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Maltese Cross
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Monkshood
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Painted Daisy
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Ornamental Grass
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Pinks
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Peony
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Shasta Daisy
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Sneezeweed
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Wallflower
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Trillium
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Woodland Phlox

A Note on Biennials: Biennials are plants that require two years to complete their life cycle. Many biennials form basal rosettes of leaves close to the ground the first year and then send up flowering stems the second. This represents their entire longevity. They die after flowering. In some instances, individual plants of a particular species will complete the cycle in one year, particularly if they've been exposed to cold temperatures as seedlings. Common examples of biennials include Sweet William (Dianthus), many Foxglove species (Digitalis), most Hollyhocks (Alcea), and Money Plant (Lunaria). Biennial plants are not always marked as such. If in doubt, be sure to ask the vendor.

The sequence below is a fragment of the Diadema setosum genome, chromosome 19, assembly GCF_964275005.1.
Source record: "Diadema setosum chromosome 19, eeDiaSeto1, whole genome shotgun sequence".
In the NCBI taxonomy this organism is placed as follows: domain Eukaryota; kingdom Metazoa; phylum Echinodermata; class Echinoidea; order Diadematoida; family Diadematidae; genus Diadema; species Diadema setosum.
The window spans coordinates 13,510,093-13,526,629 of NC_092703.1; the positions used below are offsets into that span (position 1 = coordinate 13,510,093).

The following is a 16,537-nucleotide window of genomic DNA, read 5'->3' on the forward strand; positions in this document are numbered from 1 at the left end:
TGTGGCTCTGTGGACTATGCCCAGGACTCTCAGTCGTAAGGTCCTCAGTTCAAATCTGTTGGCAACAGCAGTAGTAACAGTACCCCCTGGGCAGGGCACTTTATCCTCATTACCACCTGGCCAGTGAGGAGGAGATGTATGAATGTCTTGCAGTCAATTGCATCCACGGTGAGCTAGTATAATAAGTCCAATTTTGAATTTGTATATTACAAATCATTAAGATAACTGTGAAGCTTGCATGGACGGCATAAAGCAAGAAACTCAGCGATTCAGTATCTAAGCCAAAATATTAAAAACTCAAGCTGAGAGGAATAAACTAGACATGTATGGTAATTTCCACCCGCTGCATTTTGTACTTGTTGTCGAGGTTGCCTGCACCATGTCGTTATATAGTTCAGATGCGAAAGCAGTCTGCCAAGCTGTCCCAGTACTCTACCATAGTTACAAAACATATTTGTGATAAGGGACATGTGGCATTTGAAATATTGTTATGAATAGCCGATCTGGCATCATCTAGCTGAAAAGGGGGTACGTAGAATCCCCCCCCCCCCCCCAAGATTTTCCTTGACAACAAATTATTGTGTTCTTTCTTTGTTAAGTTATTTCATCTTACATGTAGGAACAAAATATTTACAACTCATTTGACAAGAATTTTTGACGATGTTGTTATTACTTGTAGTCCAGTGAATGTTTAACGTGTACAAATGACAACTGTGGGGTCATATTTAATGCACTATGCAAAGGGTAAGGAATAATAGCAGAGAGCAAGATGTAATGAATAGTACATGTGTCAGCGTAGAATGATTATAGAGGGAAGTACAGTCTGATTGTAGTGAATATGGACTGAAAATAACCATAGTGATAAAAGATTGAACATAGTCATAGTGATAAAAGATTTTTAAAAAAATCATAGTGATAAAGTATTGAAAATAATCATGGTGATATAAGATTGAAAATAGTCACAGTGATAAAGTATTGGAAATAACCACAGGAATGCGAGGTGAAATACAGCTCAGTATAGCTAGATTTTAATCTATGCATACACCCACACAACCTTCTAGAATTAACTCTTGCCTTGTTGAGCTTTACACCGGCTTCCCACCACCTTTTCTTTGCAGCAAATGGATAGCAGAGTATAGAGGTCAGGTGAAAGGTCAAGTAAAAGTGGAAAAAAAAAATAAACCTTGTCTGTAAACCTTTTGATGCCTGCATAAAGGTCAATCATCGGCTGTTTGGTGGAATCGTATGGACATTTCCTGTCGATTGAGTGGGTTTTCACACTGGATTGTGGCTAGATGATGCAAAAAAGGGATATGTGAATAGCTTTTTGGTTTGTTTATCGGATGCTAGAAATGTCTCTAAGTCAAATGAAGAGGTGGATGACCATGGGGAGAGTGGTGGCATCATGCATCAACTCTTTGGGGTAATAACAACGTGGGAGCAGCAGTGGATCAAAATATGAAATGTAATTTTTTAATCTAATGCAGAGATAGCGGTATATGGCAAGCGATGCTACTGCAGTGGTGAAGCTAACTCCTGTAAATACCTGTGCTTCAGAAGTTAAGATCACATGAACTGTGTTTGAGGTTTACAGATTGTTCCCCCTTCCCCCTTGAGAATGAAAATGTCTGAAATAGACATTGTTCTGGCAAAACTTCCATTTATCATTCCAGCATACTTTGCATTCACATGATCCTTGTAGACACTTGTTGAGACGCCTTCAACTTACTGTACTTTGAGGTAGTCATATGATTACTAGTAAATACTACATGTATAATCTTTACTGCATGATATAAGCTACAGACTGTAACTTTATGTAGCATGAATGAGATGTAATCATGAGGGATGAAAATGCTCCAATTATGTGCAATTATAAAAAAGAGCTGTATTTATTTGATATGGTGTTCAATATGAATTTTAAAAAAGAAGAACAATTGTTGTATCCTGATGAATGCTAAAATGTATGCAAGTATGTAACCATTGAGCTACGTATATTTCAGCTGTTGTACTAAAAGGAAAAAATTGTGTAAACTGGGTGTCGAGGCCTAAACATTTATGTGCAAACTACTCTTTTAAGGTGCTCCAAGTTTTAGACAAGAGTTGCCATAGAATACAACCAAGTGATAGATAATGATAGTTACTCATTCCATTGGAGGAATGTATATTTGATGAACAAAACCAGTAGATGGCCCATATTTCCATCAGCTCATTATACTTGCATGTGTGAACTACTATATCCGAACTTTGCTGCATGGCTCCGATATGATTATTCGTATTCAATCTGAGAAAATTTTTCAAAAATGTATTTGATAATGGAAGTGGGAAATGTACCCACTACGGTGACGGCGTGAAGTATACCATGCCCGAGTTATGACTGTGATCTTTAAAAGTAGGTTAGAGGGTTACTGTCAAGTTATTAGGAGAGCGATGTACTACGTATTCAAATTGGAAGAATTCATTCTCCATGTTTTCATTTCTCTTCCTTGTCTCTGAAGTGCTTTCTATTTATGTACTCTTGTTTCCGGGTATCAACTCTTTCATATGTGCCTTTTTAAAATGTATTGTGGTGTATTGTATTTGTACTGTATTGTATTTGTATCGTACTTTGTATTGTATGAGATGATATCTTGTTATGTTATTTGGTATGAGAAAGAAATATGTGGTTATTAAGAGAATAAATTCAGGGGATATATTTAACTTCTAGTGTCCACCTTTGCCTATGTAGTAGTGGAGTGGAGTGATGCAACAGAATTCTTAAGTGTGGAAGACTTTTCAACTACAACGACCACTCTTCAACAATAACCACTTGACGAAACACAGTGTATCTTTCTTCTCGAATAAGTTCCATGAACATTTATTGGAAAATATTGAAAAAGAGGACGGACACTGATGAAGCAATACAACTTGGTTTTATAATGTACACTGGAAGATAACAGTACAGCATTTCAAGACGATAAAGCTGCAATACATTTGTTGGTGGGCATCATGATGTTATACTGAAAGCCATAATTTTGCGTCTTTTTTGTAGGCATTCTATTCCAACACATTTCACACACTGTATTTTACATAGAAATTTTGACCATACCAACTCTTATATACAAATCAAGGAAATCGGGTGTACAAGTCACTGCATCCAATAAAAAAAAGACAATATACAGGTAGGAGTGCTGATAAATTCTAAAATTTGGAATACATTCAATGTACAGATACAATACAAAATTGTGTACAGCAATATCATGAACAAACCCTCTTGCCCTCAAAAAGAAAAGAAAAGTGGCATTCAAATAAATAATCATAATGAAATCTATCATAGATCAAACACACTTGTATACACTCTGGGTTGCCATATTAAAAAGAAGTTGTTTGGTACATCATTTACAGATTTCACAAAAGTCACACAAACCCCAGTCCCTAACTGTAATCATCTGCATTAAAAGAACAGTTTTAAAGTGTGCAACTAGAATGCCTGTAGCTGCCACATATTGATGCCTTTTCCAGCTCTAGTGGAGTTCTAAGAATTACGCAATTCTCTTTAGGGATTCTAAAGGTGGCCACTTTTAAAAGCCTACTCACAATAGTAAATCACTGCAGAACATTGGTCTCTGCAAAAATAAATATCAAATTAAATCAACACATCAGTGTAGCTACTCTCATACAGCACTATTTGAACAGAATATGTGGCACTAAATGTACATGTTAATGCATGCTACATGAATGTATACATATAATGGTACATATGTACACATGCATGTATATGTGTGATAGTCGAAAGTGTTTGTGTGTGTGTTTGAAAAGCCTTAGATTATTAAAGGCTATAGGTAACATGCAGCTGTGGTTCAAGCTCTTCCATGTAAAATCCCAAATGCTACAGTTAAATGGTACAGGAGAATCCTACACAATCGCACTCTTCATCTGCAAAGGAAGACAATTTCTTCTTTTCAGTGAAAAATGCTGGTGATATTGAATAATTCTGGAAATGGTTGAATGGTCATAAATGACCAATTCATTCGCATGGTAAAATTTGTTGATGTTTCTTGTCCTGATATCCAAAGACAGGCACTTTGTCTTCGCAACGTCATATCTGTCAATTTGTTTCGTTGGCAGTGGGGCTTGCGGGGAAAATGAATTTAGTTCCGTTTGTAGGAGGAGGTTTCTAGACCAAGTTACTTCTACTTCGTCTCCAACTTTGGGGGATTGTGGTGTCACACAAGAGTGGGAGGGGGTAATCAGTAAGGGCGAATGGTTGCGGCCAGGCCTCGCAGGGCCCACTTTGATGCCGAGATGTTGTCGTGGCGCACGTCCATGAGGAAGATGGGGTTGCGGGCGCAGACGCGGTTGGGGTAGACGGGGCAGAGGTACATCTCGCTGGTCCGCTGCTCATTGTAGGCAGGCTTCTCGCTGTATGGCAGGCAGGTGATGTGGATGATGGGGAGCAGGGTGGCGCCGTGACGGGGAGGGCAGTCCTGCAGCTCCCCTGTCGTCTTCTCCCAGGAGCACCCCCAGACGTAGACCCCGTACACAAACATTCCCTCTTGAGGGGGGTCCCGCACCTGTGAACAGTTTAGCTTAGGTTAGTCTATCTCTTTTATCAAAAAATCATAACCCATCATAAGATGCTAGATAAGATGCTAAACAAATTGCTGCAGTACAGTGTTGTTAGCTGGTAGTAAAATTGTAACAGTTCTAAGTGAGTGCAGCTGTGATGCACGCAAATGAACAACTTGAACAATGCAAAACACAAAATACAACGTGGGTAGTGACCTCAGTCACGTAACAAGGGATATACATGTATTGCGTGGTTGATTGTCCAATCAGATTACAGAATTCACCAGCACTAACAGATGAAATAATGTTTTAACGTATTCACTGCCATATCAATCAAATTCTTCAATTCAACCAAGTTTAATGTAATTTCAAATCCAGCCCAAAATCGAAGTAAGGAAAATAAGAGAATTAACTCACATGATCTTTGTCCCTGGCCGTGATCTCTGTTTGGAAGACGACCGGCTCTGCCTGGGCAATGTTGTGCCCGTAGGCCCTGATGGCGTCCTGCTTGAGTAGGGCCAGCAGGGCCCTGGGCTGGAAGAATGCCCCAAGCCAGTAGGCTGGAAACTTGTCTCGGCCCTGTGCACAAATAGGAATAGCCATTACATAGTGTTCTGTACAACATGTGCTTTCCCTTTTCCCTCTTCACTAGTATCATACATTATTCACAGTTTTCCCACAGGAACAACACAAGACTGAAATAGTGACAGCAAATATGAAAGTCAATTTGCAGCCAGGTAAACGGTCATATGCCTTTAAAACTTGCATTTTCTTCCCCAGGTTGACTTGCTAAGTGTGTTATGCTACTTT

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Thanks to the following DG members for the use of their photos:

Astilbe: jg48650
Basket of Gold: hczone6
Carolina Lupine: Decumbent
Columbine: Gabrielle
Daylily: kellyp
Delphinium: onewish1
Euphorbia: bonitin
Feverfew: Happenstance
Gas plant: poppysue
False Indigo: hczone6
Geum: TuttiFrutti
Hardy Mum: Sneirish
Helianthus: frostweed
Iceland Poppy: kniphofia
Ironweed: Weerobin
Lavender: growin
Joe Pye Weed: DaylilySLP
Leopard's Bane: naturepatch
Lungwort: Todd_Boland
Maltese Cross: DaylilySLP
Monkshood: Joy
Ormamental Grass: baagrant
Painted Daisy: Gabrielle
Peony: amulet
Pinks: Songbird839
Shasta Daisy: DaylilySLP
Sneezeweed: melody
Trillium: Carkeekfish
Wallflower: Kell

Woodland Phlox: poppysue





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© Larry Rettig 2009